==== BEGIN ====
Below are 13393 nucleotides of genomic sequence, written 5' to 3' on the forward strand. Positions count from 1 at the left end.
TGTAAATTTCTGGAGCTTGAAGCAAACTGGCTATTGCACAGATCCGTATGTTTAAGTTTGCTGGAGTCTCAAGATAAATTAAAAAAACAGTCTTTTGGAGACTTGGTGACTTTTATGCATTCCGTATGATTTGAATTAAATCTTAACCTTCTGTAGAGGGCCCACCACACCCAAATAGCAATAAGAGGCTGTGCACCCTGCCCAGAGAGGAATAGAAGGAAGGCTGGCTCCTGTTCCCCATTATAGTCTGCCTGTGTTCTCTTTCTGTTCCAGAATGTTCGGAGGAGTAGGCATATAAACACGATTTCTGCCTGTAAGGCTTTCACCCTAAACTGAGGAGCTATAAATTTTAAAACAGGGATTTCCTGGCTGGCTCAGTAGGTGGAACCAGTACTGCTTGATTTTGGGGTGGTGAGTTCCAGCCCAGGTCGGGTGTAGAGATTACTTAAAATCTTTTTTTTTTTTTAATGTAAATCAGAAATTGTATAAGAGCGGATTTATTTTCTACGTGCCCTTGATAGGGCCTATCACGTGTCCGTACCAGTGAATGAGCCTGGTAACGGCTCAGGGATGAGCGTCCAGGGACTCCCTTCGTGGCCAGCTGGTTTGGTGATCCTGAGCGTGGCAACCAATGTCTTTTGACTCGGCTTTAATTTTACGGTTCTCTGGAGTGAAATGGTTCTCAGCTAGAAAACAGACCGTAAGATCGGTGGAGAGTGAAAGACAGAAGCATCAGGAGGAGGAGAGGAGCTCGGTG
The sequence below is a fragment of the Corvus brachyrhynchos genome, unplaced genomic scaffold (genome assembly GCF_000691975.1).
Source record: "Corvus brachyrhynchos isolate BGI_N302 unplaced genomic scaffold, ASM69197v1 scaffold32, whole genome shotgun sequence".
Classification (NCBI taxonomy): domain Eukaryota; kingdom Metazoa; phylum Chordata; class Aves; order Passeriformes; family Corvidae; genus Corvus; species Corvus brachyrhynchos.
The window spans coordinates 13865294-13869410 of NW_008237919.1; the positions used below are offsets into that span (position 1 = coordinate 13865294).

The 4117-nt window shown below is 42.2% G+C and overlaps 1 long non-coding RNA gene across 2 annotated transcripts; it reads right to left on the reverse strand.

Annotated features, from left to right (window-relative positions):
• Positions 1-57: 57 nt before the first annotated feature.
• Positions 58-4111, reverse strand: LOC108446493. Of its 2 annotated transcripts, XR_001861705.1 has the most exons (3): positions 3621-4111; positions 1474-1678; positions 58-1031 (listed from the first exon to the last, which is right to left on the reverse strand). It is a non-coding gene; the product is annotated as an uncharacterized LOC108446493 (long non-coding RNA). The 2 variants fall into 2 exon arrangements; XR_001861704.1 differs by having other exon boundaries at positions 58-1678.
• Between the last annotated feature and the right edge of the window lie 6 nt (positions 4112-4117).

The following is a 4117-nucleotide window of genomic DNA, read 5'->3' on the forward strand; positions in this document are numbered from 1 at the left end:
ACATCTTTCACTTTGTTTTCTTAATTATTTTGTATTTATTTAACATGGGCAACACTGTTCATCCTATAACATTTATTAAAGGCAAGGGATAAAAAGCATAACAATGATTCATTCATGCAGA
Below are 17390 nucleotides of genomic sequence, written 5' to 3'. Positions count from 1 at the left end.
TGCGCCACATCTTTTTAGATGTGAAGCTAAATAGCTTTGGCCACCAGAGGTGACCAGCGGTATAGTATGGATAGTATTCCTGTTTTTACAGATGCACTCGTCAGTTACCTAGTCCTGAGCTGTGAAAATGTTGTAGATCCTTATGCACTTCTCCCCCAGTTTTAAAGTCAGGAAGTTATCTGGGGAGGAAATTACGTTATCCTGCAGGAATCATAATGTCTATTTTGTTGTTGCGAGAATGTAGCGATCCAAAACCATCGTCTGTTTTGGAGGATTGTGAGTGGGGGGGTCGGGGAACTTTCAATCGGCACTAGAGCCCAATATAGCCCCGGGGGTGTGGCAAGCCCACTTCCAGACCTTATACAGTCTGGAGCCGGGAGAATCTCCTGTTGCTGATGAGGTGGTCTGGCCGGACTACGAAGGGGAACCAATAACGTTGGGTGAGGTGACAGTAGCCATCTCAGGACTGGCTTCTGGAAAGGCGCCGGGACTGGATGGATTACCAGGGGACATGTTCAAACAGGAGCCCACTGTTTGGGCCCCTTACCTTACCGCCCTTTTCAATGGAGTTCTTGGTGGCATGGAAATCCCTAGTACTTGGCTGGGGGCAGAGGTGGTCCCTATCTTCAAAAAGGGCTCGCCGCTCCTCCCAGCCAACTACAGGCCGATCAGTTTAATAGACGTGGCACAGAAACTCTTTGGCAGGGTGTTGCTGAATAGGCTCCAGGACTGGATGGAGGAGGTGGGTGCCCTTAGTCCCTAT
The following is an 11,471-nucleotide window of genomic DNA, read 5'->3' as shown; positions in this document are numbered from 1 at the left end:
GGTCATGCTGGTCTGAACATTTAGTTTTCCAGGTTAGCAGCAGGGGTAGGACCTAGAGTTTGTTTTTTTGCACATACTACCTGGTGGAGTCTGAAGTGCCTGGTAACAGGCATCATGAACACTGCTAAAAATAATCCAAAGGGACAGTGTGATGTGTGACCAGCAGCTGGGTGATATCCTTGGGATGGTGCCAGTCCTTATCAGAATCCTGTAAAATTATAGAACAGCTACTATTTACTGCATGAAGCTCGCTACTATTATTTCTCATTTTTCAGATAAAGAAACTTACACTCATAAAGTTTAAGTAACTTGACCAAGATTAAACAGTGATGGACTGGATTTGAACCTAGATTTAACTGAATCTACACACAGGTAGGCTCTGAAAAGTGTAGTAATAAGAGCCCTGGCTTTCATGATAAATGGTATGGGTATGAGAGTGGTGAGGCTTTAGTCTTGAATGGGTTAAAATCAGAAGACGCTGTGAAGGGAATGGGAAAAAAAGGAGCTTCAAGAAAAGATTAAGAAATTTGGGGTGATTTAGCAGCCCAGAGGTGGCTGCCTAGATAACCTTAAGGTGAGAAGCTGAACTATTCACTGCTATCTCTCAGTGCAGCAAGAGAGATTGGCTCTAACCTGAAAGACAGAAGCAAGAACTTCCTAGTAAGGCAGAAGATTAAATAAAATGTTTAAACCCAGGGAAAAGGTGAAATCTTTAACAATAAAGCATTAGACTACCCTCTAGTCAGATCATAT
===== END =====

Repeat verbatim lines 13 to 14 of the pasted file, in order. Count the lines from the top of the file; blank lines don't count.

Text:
ACATCTTTCACTTTGTTTTCTTAATTATTTTGTATTTATTTAACATGGGCAACACTGTTCATCCTATAACATTTATTAAAGGCAAGGGATAAAAAGCATAACAATGATTCATTCATGCAGA
Below are 17390 nucleotides of genomic sequence, written 5' to 3'. Positions count from 1 at the left end.